Though I've never been a huge fan of thesauri (someone put me off them years ago, and left me with the idea that if I can't find a word in my own brain it's probably not a good idea to use it) I'm very fond of The Word Menu. For those of you who've never seen it, it's a massive collection of words arranged not alphabetically but by category. I find myself turning to it whenever I need a job for a character (see Occupations/Jobs) or an interesting psychological condition to discuss (see Phobias) but mostly it's just great fun to leaf through when I'm feeling stale. Seeing pages and pages of words describing architecture, or states of being, or sex, or colors, never fails to remind me how interesting the world is.
You can find it here.
When I was poking around to see if the book was still in print (apparently so) I found out that it has an alternate life as a piece of software. This seems like a pretty good idea, and I imagine it would make an excellent alternative to Microsoft Word's thesaurus. (I used to worry that Word's horrible thesaurus would wreak stealthy damage on American prose, but it turns out that there are much worse threats.)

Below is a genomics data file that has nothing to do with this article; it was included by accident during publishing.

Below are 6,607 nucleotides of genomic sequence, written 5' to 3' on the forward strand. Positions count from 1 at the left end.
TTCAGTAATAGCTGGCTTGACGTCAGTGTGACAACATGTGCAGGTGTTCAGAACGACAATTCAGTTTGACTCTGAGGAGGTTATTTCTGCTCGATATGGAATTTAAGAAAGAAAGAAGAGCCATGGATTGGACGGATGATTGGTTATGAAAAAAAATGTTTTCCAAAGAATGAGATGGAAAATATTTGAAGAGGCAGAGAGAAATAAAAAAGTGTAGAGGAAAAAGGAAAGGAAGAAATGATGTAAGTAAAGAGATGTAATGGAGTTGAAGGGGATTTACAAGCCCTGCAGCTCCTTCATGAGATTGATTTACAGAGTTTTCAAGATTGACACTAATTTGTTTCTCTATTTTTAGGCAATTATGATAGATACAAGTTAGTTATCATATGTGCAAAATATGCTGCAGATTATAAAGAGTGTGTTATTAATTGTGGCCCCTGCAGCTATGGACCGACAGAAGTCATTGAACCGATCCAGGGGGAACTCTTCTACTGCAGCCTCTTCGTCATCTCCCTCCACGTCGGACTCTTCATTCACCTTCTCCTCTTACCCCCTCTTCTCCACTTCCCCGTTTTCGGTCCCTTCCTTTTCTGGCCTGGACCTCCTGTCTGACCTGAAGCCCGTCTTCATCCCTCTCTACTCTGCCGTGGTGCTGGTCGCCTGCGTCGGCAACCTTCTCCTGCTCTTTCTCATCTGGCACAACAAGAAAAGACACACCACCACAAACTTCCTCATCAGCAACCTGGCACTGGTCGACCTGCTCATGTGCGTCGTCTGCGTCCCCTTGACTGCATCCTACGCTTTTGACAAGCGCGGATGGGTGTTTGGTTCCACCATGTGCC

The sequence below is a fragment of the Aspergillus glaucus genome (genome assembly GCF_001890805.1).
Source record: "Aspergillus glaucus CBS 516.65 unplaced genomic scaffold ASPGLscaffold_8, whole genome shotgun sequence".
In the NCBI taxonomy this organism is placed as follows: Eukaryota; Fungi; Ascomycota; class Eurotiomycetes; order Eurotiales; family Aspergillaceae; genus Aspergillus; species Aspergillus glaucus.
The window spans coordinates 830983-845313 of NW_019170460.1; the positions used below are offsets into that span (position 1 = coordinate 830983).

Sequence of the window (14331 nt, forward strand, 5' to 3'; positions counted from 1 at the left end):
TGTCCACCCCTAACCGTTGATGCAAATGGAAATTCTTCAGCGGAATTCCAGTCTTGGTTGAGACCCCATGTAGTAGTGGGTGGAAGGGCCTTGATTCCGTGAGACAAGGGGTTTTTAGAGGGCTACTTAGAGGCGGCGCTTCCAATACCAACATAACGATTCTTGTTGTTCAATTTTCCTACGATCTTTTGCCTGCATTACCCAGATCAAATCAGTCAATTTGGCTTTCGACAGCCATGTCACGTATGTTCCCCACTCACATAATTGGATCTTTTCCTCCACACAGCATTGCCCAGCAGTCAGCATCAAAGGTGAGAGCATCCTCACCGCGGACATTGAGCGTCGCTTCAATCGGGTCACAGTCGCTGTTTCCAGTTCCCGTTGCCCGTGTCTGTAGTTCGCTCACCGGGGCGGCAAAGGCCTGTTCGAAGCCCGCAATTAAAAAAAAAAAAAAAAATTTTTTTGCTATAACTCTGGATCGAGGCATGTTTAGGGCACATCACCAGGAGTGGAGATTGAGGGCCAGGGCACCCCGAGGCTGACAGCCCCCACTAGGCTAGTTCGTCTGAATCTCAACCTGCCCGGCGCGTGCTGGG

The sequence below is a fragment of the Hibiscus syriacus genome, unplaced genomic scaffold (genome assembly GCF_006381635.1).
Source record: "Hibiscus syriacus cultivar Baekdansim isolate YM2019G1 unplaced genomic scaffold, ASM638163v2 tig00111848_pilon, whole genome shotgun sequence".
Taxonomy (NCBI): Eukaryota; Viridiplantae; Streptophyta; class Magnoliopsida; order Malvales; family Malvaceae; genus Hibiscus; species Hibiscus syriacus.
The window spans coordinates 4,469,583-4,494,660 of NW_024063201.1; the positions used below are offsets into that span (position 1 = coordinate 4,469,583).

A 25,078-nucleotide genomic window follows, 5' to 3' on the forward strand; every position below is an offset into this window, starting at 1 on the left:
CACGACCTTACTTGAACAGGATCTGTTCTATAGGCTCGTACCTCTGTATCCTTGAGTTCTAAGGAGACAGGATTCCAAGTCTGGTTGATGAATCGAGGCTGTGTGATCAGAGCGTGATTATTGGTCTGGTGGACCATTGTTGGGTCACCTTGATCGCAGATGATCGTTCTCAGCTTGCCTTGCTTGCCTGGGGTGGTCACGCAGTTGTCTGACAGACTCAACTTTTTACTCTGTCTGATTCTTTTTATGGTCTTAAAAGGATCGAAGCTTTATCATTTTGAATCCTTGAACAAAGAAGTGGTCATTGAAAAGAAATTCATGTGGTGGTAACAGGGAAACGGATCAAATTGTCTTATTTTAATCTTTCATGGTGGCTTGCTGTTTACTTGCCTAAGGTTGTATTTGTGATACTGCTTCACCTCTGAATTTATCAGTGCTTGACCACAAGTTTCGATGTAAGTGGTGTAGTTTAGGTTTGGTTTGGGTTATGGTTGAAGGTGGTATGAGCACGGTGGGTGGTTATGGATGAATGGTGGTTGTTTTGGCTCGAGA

The Word Menu was assembled by a man named Stephen Glazier, who died shortly after the book was published. I have to admit this little fact disturbs me just a bit -- I think about the poor guy every time I pick the book up and wonder if somehow the massive effort contributed to his untimely demise (he was in his forties; it was a brain tumor). Perhaps one day I'll post about cursed books.